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<xTITLE>Scent Of Fairness In The Air? Mediation Running Hot Or Cold? The Importance Of Subtle Environmental Cues</xTITLE>

Scent Of Fairness In The Air? Mediation Running Hot Or Cold? The Importance Of Subtle Environmental Cues

by Stephanie West Allen
October 2009

From Stephanie West Allen's blog on Neuroscience and conflict resolution.

Stephanie West Allen

DSC01212 Not only do the people in the room affect the outcome of a mediation, but the room itself may, too. How much attention do you pay to the little things in the conflict resolution setting? Let's look at some recent experiments that just might increase that attention.

One factor in the environment that may have an influence is smell. Research indicates that a scent in the room can promote fairness. From "Cleanliness May Foster Morality" (Live Science):

A simple spritz of a fresh-smelling window cleaner made people more fair and generous in a new study.


[Researchers] conducted fairness tests, with subjects completing tasks in a room that was either unscented or one that was sprayed with a common citrus-scented window cleaner.

When in a scented room, subjects were more charitable and fair.

Morality and cleanliness can go hand-in-hand," said study team member Adam Galinsky of the Kellogg School of Management at Northwestern University.

Some more interesting research that may confirm the relationship between morality and cleanliness:

[Katie] Liljenquist and Chen-Bo Zhong at the University of Toronto had previously shown that people who have committed sins feel urged to clean themselves physically. A separate study last year at the University of Plymouth in England found that a vigorous hand wash or shower could cause a person to be less judgmental.

I am not suggesting you mist the room with Windex prior to each session, but that paying close attention to the mediation room is important. Galinsky summarizes the underlying point of the research for mediators in this quote from "Do 'Clean' Smells Encourage Clean Behavior?" (TIME):

"Economists and even psychologists haven't been paying much attention to the fact that small changes in our environment can have dramatic effects on behavior. We underemphasize these subtle environmental cues," he says.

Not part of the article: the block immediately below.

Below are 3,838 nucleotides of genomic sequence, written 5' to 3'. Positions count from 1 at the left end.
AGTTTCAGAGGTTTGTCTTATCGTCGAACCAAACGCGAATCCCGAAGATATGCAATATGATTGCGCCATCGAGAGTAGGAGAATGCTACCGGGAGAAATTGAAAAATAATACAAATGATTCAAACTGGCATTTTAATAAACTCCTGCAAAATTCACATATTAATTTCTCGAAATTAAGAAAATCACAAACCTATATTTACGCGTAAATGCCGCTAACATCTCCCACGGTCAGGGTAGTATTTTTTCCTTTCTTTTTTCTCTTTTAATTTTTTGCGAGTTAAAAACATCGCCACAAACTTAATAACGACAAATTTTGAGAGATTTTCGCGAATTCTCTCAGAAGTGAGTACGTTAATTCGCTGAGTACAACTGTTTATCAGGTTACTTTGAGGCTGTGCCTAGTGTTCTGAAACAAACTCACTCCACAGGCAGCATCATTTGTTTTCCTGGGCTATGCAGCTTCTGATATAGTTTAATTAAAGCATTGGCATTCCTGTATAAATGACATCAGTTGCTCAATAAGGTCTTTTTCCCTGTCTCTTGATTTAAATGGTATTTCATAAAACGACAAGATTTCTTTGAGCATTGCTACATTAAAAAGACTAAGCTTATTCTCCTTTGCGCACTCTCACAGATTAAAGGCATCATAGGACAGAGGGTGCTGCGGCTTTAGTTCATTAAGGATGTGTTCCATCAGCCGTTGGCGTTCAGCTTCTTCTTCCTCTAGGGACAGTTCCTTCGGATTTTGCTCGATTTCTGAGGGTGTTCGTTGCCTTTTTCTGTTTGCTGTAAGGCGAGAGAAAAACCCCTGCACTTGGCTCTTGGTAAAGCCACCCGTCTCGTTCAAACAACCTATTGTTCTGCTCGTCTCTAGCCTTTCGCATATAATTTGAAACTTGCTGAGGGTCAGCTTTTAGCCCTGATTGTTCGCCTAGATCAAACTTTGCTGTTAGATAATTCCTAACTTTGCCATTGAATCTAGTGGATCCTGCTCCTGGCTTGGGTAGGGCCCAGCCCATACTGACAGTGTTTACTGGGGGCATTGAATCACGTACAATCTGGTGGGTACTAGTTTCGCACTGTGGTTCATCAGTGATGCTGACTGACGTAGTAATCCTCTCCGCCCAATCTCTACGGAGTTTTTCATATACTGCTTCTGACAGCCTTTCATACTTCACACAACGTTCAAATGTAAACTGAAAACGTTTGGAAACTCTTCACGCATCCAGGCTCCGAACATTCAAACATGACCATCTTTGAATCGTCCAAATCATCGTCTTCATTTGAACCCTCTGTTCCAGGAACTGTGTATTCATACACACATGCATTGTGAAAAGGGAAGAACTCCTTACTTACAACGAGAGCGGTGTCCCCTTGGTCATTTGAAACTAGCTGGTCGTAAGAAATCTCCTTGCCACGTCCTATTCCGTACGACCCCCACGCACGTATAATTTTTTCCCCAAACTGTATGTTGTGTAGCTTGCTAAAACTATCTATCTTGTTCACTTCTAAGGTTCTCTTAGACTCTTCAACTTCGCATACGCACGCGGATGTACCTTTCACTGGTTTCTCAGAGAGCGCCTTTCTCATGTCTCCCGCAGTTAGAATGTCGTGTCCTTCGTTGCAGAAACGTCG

Another environmental variable that can affect how people see and interact with each other is temperature. Recent research has shown that the temperature of a room, or of a beverage being

held, affect social relationships. Warmth promotes feeling closer to others and having a more relational focus. Read more in The social thermometer: Temperature affects how we perceive relationships (Neurophilosophy). Research abstract.

In the other direction, emotional feelings affecting body temperature, research has shown that feeling excluded can make a person feel colder. Click to read "Cold and Lonely: Does Social Exclusion Literally Feel Cold?" [pdf]. This research is still another indication that feelings and temperature are probably related.

That relationship, as well as of the possible influence of scent, are good pieces of information for conflict professionals to keep in mind as they evaluate settings, and even beverages served.



Stephanie West Allen, JD, practiced law in California for several years, held offices in local bar associations, and wrote chapters for California Continuing Education of the Bar. While in CA, Stephanie completed several five-day mediation training programs with the Center for Mediation in Law, as well as a two-year intensive with Center co-founder Gary Friedman. She has been a mediator for over two and one-half decades.

She is the author of Triversity Fantasy — Seven Keys To Unlock Prejudice, Creating Your Own Funeral or Memorial Service: A Workbook and many articles on workplace and professional issues for such publications as Lawyer Hiring and Training Report, Colorado Nurse, The Complete Lawyer, National Law Journal, Of Counsel, Law Practice and Denver Business Journal.

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